The judgment in Mallada does not stop by simply saying judicial review of subjective satisfaction is not possible if the authority records satisfaction to the effect that there is possibility of bail and the detenu might repeat the offence. It adds that the order stated that the detenu ‘may violate the bail conditions’ and that ‘there is an imminent possibility of him committing similar offences’. Therefore, the detaining authority, in its wisdom, had reached the conclusion that there is an apprehension of the detenu violating bail conditions and repeating similar offences. However, the Court analyzed both the grounds and stated that the conditions of bail had concluded as of April 2021 and the order was only passed in May 2021. Moreover, there had been no further incident after the bail conditions expired. It concludes by stating that the case is of clear non-application of mind and competent to be dealt under ordinary criminal law. Interestingly, the State had neither moved to apply for cancellation of bail nor appealed the order granting bail; instead, it used its extraordinary powers to preventively detain the individual for an incident in which a Court had already granted bail.

Reports have shown that the the 1986 Telangana Act is used quite often as a tool to supplant ordinary criminal procedure and deny bail to individual, even in cases where no bail application is pending before the court but there might be a possibility that the detenu might file one. A recent amendment to the Act has  further broadened its scope and the procedure made more efficient in subverting ordinary judicial process. In 2018, to get away from justifying the invocation of the Act by showing that an activity was an actual threat to public order (the only ground on which the Act could be invoked – Section 3), the Title of the Act was amended to explicitly include more categories of offences which could normally be dealt by the ordinary criminal procedure. It now includes – ‘Spurious Seed Offenders’, ‘Insecticide Offenders’, ‘Fertiliser Offenders’, ‘Food Adulteration Offenders’, ‘Fake Document Offenders’, ‘Scheduled Commodities Offenders’, ‘Forest Offenders’, ‘Gaming Offenders’, ‘Sexual Offenders’, ‘Explosive Substances Offenders’, ‘Arms Offenders’, ‘Cyber Crime Offenders’ and ‘White Collar’ and ‘Financial Offenders’. The Court in Mallada has rightly called out the abuse of law by stating the number of orders quashed by it and directed the Government to look at the challenges pending before various courts and the advisory board to ensure ‘fairness’ (Para 17).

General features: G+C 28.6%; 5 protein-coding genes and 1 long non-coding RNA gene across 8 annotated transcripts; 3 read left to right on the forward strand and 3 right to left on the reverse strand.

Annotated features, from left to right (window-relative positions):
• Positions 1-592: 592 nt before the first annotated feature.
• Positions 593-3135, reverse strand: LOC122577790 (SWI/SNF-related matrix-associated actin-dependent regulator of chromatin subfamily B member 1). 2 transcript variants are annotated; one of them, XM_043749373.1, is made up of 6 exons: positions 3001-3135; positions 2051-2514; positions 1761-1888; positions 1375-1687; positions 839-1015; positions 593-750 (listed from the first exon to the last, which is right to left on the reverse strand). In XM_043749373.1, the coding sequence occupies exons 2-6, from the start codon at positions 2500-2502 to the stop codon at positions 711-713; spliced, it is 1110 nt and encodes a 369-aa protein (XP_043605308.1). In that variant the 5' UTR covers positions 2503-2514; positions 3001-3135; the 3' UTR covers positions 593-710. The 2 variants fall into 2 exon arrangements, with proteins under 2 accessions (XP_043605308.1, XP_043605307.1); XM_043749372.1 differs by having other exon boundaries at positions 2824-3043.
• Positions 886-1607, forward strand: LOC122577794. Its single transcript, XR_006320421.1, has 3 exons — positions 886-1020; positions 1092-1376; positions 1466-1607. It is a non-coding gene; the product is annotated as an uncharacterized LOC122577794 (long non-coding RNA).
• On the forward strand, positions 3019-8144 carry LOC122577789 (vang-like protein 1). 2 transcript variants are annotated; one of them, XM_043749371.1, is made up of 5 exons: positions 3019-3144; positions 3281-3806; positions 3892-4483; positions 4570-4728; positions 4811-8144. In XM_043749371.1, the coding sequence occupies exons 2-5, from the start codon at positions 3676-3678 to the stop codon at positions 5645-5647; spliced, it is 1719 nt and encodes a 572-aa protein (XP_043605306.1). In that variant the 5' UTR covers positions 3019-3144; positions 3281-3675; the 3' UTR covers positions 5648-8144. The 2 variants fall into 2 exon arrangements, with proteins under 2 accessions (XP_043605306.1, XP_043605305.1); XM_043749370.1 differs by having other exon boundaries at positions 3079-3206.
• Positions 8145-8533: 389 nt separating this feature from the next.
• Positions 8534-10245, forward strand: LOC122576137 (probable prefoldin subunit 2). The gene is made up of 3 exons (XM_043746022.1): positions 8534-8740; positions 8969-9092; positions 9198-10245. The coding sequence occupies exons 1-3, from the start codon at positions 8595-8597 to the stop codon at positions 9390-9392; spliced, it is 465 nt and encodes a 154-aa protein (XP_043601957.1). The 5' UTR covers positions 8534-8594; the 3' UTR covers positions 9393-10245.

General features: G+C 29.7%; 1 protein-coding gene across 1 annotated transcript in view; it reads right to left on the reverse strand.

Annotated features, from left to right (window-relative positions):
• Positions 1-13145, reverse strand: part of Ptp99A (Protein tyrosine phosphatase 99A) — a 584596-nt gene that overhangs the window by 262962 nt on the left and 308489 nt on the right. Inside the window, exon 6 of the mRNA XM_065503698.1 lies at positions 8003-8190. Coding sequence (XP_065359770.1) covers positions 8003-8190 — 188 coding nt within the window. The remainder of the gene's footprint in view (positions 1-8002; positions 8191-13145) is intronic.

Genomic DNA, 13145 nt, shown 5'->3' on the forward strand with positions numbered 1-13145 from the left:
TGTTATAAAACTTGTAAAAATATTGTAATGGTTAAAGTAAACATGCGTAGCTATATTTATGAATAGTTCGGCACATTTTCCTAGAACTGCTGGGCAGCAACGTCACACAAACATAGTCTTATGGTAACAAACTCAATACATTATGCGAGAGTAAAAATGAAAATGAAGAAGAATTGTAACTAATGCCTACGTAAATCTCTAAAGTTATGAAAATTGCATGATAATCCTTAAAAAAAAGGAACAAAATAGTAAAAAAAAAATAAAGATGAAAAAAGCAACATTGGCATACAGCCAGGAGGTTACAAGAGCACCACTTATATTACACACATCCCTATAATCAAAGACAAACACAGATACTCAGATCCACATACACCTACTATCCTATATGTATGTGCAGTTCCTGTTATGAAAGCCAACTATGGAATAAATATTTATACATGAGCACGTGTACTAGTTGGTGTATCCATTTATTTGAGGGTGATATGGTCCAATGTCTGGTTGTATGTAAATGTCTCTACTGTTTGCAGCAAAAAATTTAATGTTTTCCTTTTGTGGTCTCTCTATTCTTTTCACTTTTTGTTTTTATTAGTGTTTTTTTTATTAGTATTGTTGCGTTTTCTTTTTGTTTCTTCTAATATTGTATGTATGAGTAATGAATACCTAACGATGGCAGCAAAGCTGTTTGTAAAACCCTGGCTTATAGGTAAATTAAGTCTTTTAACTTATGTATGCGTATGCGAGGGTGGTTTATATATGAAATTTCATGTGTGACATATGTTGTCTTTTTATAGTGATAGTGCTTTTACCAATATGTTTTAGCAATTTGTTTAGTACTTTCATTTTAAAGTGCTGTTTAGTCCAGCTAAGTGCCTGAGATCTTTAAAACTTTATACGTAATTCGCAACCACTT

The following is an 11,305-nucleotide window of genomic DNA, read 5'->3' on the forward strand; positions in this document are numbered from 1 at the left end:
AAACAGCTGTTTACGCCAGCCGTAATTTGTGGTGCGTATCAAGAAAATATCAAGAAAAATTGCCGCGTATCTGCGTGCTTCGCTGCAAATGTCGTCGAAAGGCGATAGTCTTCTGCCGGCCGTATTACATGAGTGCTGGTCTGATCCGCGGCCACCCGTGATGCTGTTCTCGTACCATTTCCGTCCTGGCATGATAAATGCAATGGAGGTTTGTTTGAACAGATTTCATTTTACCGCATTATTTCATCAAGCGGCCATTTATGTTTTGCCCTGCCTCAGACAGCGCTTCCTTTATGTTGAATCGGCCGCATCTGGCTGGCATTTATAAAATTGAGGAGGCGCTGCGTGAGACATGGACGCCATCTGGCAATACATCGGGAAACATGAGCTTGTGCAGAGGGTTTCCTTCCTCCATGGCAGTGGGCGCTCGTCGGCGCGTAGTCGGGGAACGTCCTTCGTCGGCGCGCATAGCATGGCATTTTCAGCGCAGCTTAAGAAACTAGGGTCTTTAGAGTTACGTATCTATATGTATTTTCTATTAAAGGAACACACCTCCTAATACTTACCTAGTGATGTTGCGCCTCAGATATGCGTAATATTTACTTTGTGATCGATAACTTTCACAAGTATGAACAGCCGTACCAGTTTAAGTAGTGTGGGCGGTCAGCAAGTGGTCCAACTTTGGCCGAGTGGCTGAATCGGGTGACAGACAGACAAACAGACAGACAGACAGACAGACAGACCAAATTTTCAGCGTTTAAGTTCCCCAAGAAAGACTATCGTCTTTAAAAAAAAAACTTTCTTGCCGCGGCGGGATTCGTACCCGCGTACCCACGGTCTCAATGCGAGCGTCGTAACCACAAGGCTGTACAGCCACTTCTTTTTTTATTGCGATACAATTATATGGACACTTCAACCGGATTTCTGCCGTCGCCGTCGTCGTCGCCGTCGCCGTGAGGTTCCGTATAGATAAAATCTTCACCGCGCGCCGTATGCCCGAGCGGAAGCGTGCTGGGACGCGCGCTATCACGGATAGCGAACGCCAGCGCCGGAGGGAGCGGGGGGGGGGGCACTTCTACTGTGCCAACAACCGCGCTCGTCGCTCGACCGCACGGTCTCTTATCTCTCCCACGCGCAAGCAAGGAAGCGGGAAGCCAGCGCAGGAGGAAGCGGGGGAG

‘Live and Proximate Link’

As stated in the beginning, there is another line of decisions where the Court looks at the material on which the detaining authority passes the detention order; for example not considering a material fact that the detenu was in custody. Similarly, the Court in Mallada makes an important point while analyzing the material placed before the detaining authority. Chandrachud J notes that the order was passed nearly seven months after the registration of the first FIR and about five months after the registration of the second FIR and was interestingly executed after one month (Para 11). The Court relies upon its decision in Sama Aruna v. State of Telangana (2018), to iterate that if there is absence of a ‘live and proximate’ link between the incident which is part of the material and the detention order, it will be equivalent to ‘punishment without trial’.